Songs

by Antonio Machado

English version by Ivan M. Granger
Original Language Spanish

I
     Against the flowering mountain,
the wide sea surges.
The comb of my honeybees
has gathered grains of salt.

II
     Against the black water.
Scent of sea and jasmine.
Malaga night.

III
     Spring has come.
No one knows what has happened.

IV
     Spring has come.
White hallelujahs
from the brambles in flower!

V
     Full moon, full moon,
so pregnant, so round.
This serene March night,
honeycomb of light
carved by white bees!

VI
     Castile night;
the song is said,
or, better, unsaid.
When all sleep
I'll go to the window.

VII
     Sing, sing in clear rhyme,
the almond's green arm
and the river's double willow.

     Sing of the mottled oak,
the branch the ax cut,
and the flower no one sees.

     Of the garden pear's
white flower, the peach tree's
rosy blossom.

     And this perfume
the wet wind plucked
from the blossoming beans.

VIII
     The fountain and the four
acacias aflower
in the plaza.
The sun burns no more.
Twilight bliss!
Sing, nightingale.
This is the hour
of my heart.

IX
     White lodge,
traveler's cell,
with my shadow!

X
     The Roman waterway,
-- sings a voice from my homeland --
and the love we have for each other,
little one, what strength!


XI
     With words of love
a bit of exaggeration
just feels right.

XII
     In Santo Domingo,
the high mass.
Even though they call me
heretic and Mason,
praying with you,
what devotion!

XIII
     Celebrations in the green pasture
-- fife and drum.
With his flower-draped crook
and golden sandals a shepherd came.

     Down from the mountain I came,
only to dance with her;
to the mountain I'll return.

     Among the bower
there is a nightingale;
it sings of night and of day,
it sings of the moon and the sun.

     Husky from song:
to the garden goes the girl
and a rose she will cut.

     Between the black oaks,
there is a fountain of stone,
and a clay pitcher
that is never full.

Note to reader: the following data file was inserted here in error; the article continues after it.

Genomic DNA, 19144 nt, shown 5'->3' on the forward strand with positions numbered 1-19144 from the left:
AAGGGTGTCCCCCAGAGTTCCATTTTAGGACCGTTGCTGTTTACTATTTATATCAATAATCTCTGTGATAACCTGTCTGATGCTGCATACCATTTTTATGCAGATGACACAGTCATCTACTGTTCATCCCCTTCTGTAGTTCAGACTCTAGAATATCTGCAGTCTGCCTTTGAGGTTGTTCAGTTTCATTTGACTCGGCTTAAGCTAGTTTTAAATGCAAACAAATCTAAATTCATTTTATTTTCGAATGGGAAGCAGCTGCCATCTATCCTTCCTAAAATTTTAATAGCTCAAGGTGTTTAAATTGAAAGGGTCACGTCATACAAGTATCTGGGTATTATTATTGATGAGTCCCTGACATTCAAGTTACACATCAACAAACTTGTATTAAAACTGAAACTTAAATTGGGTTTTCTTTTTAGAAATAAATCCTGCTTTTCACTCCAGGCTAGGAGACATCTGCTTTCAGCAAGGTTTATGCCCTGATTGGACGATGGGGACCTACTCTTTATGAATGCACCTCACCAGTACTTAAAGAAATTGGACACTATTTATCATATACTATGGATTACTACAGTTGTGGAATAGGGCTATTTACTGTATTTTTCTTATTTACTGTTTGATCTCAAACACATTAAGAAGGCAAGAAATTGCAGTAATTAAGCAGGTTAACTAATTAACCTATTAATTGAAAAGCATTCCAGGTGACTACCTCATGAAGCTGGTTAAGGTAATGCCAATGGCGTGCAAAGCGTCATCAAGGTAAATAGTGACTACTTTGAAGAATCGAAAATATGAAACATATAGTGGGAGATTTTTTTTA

By the oak wood,
with the white moon,
she will return.

XIV
     With you in Valonsadero,
Feast of San Juan,
morning in the Argentine plain,
on the other side of the sea.
Keep faith in me,
that I will return.

     Tomorrow I'll be the wind upon the plain
and my heart itself will go
to the banks of the High Douro.

XV
     While you are dancing in a circle,
girls, sing:
The fields are already green,
April in his splendor has come.

     At the riverbank,
near the black oaks,
his silver sandals
we've seen shine.
The fields are already green,
April in his splendor has come.

-- from Real Thirst: Poetry of the Spiritual Journey, by Ivan M. Granger

<<Previous Poem | More Poems by Antonio Machado | Next Poem >>


/ Photo by Francois Schnell /


View All Poems by Antonio Machado

Commentary by Ivan M. Granger

As with most of his poetry, the land itself is his primary subject. For Machado, the countryside is always alive, still, very present, awakening a deeper, but somewhat melancholy awareness of all that is.

The woman he refers to in this poem is probably his wife. She was raised in a traditional Catholic family, where only a churchgoer was considered a suitable match. When he was courting her, Machado started going to church regularly. She was his Beloved, she became the embodiment of the Divine for him. He says ironically, "praying with you / what devotion!" You can just picture his eyes turned from the altar to catch a glimpse of her face.

Sadly, she died as a young woman, soon after they were married. In Machado's poetry, she takes on a ghost-like quality, haunting his memories, calling to him, perhaps becoming even more consciously an image of the Divine as a result. Machado seems to be deliberately cultivating a mystical connection with her otherworldly presence through the very pain of separation. His longing is itself the connection.

"Even though they call me / heretic and Mason..." Some of his poetry hints at an even more specific mysticism, some familiarity with freethinking European mystical traditions, and maybe even Spanish Sufism. A couple of his other poems use overt symbols that draw on European alchemical thinking, for example.

I like the immediate nature mysticism of these lines:

Spring has come.
No one knows what has happened.

Spring has come.
White hallelujahs
from the brambles in flower!



Recommended Books: Antonio Machado

Real Thirst: Poetry of the Spiritual Journey The Enlightened Heart: An Anthology of Sacred Poetry Times Alone: Selected Poems of Antonio Machado Border of a Dream: Selected Poems of Antonio Machado Antonio Machado: Selected Poems
More Books >>





Songs